Sunday Classic / Winter Fly Fishing – Midges 101

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Louis Cahill Photography

Winter Fly Fishing – Midges 101. Photo: Louis Cahill

There’s no doubt there are times when big flies are the ticket for catching big fish.

However, when you find yourself fly fishing on technical trout water and the bite is extremely tough, in many cases, it can provide you with big rewards if you put up those big gaudy fly patterns and break out your midge box. This especially holds true during the cold months, when you’re fly fishing to educated trout on technical spring creeks or high-pressured tailwaters. As fall passes, and we find ourselves smack in the middle of winter, most of our larger bug hatches will have long faded. This time of year, most trout will transition into consistently feeding on the most abundant food source that requires the least amount of energy to consume. On many of our trout waters during the winter, the most predominant aquatic bugs available for trout to eat, day in and day out, are midges.

Now, it’s true that the colder the water, the lower a trout’s metabolism will be. It also is true, that the lower a trout’s metabolism is the less calories it is required to consume daily to survive. That’s because a lower metabolism burns off less calories. But what’s not true, and a very common misconception among trout anglers, is that all trout feed in less frequency when their metabolism is lower in the winter. What many anglers don’t realize is there’s a direct correlation between the feeding frequency of a trout and the food value of what it’s foraging on. For example, one could argue that big mature trout that primarily feed predatorily on large food sources (crayfish, sculpins, baitfish, mice, and juvinille trout), do feed in less frequency during the winter. However, that’s probably because the food sources they are targeting and foraging on have a much higher overall caloric value, which in turn, allows them to meet their food requirements faster. All it takes for the predatory feeding trout to meet their survival food requirements during the winter is to eat one or two big ticket prey items a day.

Small trout however, and even most mature rainbow trout for that matter, spend most of their lives as drift feeders (eating food that drifts downstream in the current–mostly aquatic bugs), not predatory feeders .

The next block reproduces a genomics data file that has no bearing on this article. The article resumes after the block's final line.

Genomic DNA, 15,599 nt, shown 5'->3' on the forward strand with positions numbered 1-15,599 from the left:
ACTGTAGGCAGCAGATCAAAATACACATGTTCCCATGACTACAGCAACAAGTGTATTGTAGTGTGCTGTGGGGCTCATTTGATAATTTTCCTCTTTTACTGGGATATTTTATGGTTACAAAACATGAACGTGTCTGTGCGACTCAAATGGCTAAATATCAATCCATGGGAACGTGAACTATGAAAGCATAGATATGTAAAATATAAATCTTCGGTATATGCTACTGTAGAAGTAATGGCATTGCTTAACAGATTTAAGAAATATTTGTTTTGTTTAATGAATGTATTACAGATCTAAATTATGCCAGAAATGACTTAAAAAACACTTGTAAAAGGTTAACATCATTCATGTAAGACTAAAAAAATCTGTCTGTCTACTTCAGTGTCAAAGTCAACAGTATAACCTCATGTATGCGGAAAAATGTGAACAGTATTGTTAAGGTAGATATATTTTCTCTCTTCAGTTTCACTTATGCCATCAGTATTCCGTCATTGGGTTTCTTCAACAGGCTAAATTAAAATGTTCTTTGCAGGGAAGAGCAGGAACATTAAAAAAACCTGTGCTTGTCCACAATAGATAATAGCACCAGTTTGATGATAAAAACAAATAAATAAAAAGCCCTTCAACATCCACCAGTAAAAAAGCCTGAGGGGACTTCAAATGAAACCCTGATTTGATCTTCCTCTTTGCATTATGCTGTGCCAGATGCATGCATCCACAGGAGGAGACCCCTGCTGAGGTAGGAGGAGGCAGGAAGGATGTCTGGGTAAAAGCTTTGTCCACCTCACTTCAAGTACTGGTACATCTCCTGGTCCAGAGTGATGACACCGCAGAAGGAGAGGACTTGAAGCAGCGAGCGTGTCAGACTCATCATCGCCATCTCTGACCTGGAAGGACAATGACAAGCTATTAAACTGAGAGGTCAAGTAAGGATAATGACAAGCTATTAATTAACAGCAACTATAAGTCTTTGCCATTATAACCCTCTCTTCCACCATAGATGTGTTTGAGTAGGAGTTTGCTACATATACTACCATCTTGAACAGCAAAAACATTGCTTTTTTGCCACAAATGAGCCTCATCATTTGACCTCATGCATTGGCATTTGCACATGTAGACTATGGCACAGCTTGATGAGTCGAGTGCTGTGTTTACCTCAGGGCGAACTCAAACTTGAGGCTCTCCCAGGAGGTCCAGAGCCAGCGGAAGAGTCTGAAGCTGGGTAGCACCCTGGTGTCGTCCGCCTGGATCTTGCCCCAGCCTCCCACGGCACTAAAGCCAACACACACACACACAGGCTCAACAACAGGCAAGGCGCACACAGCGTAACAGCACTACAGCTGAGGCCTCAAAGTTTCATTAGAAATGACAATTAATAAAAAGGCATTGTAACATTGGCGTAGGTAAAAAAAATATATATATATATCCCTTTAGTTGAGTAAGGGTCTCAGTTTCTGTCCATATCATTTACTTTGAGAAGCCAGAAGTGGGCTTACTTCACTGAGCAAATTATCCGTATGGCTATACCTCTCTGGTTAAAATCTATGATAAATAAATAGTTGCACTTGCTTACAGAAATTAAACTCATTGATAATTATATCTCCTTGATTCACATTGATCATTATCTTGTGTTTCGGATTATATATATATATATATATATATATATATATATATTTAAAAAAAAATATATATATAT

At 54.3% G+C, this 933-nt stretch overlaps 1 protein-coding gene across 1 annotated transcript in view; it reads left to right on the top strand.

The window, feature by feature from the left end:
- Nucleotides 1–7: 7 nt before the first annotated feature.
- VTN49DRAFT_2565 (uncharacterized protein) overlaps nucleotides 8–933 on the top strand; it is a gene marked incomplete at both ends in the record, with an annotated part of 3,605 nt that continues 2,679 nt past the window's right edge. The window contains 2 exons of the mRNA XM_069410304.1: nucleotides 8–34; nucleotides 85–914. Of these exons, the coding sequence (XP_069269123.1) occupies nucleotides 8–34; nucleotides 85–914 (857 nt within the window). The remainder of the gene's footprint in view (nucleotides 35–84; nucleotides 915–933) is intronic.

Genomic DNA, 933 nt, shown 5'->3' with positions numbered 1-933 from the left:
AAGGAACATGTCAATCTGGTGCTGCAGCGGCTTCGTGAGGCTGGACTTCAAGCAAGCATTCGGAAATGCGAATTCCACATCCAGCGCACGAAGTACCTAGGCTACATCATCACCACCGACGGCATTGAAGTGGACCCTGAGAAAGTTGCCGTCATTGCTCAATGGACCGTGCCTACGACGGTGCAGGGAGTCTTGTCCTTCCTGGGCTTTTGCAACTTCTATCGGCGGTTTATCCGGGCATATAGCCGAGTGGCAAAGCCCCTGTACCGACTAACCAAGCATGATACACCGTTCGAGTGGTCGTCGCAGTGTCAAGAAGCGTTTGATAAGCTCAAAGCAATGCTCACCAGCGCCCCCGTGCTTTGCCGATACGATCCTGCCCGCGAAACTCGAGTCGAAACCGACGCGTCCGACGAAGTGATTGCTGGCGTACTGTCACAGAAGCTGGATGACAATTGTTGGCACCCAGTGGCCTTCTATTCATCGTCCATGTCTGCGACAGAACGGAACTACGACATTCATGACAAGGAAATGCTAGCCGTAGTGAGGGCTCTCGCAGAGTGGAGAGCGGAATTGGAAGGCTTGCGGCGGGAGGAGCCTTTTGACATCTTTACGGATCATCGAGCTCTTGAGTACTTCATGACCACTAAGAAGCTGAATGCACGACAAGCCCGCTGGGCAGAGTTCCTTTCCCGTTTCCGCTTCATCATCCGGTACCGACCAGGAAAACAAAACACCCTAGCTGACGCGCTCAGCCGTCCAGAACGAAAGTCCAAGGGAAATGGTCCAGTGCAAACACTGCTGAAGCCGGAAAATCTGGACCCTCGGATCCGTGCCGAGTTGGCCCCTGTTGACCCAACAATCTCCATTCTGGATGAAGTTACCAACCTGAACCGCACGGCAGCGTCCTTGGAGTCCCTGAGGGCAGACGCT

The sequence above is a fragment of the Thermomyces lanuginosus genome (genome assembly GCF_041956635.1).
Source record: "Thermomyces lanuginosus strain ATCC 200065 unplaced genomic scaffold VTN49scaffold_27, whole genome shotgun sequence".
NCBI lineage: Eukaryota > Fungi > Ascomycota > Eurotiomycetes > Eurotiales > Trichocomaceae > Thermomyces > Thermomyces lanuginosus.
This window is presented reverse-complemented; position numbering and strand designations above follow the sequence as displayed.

The food sources of drift feeders are much smaller in size than the predatory trout food sources, and also worth far less in food value. This requires them to feed on a much high number of food items over longer periods, so they can meet the same caloric requirements of the foraging predator trout. Furthermore, during the winter, the most abundant drifting food sources, in most instances, are midges. The caloric value of a single midge is only worth a tiny fraction of an average sized aquatic bug, and those larger aquatic bugs are still only worth a small fraction of what a large predatory foot item is worth. This unfortunate fact, gives drift feeding trout no choice but to search out water that provides them shelter from the excessive current and look for opportunities to regularly feed on midges and other bugs until they can meet their daily food requirements. It takes a crap ton of midges to equal one sculpin, believe me. That being said, drift feeders will be opportunistic and jump at the chance to eat a larger aquatic bug if it happens to enter its feeding lane. Chances are though, there just won’t be enough of them coming into the kitchen for the drift feeding trout to sit around and wait on them. That’s why midges are always on the mind of winter trout. I guess you could say they’re the appetizers that hold the trout over until their entree arrives. Problem is, sometimes that entree never shows up, and that’s why quite often, during the winter months trout can get blinders on and will key in on feeding exclusively on midges. This particularly holds true on trout waters that are infertile. That may not be the case on super fertile limestone spring creeks, where there are several species of bugs constantly floating by trout.